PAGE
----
THE CHRONICLES OF OKLAHOMA The Oklahoma Historical Society Index to Volume XXXIX, 1961 OKLAHOMA CITY, OKLAHOMA Contents THE CHRONICLES OF OKLAHOMA VOLUME XXXIX, 1961 CONTENTS Volume XXXIX, 1961 No. 3 The Oklahoma Historical Society in 1905 214 By William P. 13 The next day I was headed off by the same party on that road and pursued. 14 The Cherokee cabin spoken of was that of a Choctaw ( possibly Chick- asaw) as there was a Choctaw settlement in the region of present Arpelar, Pittsburg County, which was within the boundaries of the Choctaw Nation in 1861. Arbuekle region since this post was first established at old Camp Arbuekle near present Byars, Mc Clain County. Shirk, "The Site of Old Camp Arbuekle,'' The Chronicles of Oklahoma, Vol. Black Beaver knew well this trail to Fort Arbuekle from the time of its establishment west of the Washita in 1852 for he had served as guide to many L. Emory's column were out of Fort Washita.— Thoburn and Wright, op. AVe have no news since I last Avrote — have not heard from the Expedition. May he find a land where the soothing caress of the-mountain breeze, the lilting song of the mocking bird, and the restful murmurs of the rippling streams bring peace — peace, tranquil and sublime, where the bur- den of the years is lifted, so that he can enter Happy Valley once, again in the fullness of eternal youth, untroubled and unburden- ed, re-united with the faces and the friends that he has known, and to be joined in just a little while by those he left behind. For students of Okla- homa history, however, Cabin Creek looms large in the past.

Near the foot of Boston Mountain, on the southern side, the rumor was confirmed by the passengers of a coach from Fort Smith which we met, happily in a pitchy dark night, which prevented my recognition by some of the lady passengers, wives of army officers who might have known me. John Sedgwick led Column I, composed of Companies F, G, H, and K of the 1st Cavalry and Companies C 16 The Chronicles of Oklahoma They will be apt to give the Indians a warm time : as they will follow them into Mexico ; which has been their retreat hereto- fore. I hope when T get back to my Post to find letters from you and learn that you are quite well. I got back from Cooper with the Mules all safe ; but got a man shot by accident, he was not much hurt, but was very near receiving a fatal wound. Burnet Letters 21 know by what means this change has been wrought, but it is one greatly to be thanked, by those interested in the country. My dear Father I wish you would write often and give me the general and local news. June 30th I860 My dear Father Our last mail brought me your very welcome letter of June 5tb : as the two previous mails had failed to bring any word from you I was much relieved to hear that your health Mas good. I am very sorry to hear such au account of Emily and hope she will improve & that it may not be necessary to part with her. We have not heard from the Expedition since I last wrote &, I suppose, shall not hear again until they return. A week has passed since I last Avrote and nothing has taken place in that time worthy of notice. It can be safely said that in all of the galaxy of States there is none where a single family contribut- ed so much for so long in the formation and development of a sovereign state. Brock, Tonkawa, Civil Government in Oklahoma, Text Book for Schools, self as author; cloth. We have heard that about two years ago, a Council, like the present one, was held by the Cherokees, and which, we are sorry that we could not attend.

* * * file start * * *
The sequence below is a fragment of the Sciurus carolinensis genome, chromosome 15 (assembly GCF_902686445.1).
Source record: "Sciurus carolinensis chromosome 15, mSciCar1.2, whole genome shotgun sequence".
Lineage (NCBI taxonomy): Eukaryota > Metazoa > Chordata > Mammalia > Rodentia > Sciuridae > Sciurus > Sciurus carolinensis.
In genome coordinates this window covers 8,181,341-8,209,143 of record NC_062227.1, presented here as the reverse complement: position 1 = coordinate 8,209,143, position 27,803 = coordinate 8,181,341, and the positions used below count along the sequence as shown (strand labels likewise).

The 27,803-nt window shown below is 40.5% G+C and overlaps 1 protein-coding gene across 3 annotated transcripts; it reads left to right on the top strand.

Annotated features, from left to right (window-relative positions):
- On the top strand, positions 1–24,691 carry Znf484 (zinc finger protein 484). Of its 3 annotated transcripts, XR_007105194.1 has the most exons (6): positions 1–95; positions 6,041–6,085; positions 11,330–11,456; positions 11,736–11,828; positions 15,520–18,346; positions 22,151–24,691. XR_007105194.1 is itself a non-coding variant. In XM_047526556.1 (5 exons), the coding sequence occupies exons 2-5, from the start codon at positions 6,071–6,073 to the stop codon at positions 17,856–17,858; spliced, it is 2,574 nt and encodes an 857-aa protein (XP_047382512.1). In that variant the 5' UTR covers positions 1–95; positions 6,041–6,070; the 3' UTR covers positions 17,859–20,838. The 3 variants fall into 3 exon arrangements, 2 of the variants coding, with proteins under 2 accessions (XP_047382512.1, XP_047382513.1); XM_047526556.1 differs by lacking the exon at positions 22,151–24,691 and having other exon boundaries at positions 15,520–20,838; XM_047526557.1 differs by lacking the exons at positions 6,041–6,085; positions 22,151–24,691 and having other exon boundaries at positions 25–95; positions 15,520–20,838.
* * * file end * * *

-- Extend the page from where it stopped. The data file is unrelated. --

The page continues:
Second class mail privileges authorized at Oklahoma City, Oklahoma. Mc Clellan, Choctaw Agent, West 42 By Ben Collins Pickett The Comanche Bridge, 1843-1844 54 By Ralph A. Wright 19 Segregation in Public Schools of Oklahoma Territory 180 By Frank A. Abel, The American Indian as Slaveholder and Secessionist (Arthur H. 2 William Hempstead Emory a native of Maryland, graduated from the U. Military Academy on July 1, 1831, andl first served with the 4th Artil- lery, U. Realizing that I could make a trail faster than they could find it my course was taken directly across the mountains and my escape made good. Averell may have purchased the liglit-blue uniform overcoat at Walker's Station (14 miles west of Fort Smith). His band of Delaware was settled in the vicinity of the Wichita Agency, near Ft. From here Captain Sturgis Avith his cavalry troops and Lieutenant Averell turned back along the trail that they had just traveled, and met the pursuing forces a few miles from present Pauls Valley 22a Robert H. Leaving the present location of Davis on the east side of the Washita River, the route was north along the trail that led to old Camp Arbuekle, near present B)ars. Contracts were made to bring such stores as were left, and were worth transporting (chiefly clothing of soldiers and officer's baggage), but I understand the clothing has been seized. This Silver City Crossing was one of the points from which the "run" into the Oklahoma Country was made on April 22, 1889. In case an attack is made on the Indians our orders are plain : they must whip the [our] entire force or few will [re] cross Red River. Though he may or may not have accumulated greatly in material gains, he has bequeathed to all of us a library of memories having a value beyond description and which we would not part with for any price. ^ ^ ^ ^ Note — A letter was received from Major Lowry, second chief of the Cherokee Nation by the hands of W. Ross that the Cherokees had not received their invitation or official notice of the coimcil until the 28th of April, too late to notify their people to attend the appointed time, the First of May, but approving the object and joining heart and hand, wishing to nation peace and perpetual friendship with all the red race. Hancock* A person traveling in the "Lake Country" of northeastern Oklahoma could come across Cabin Creek and they would not be particularly impressed.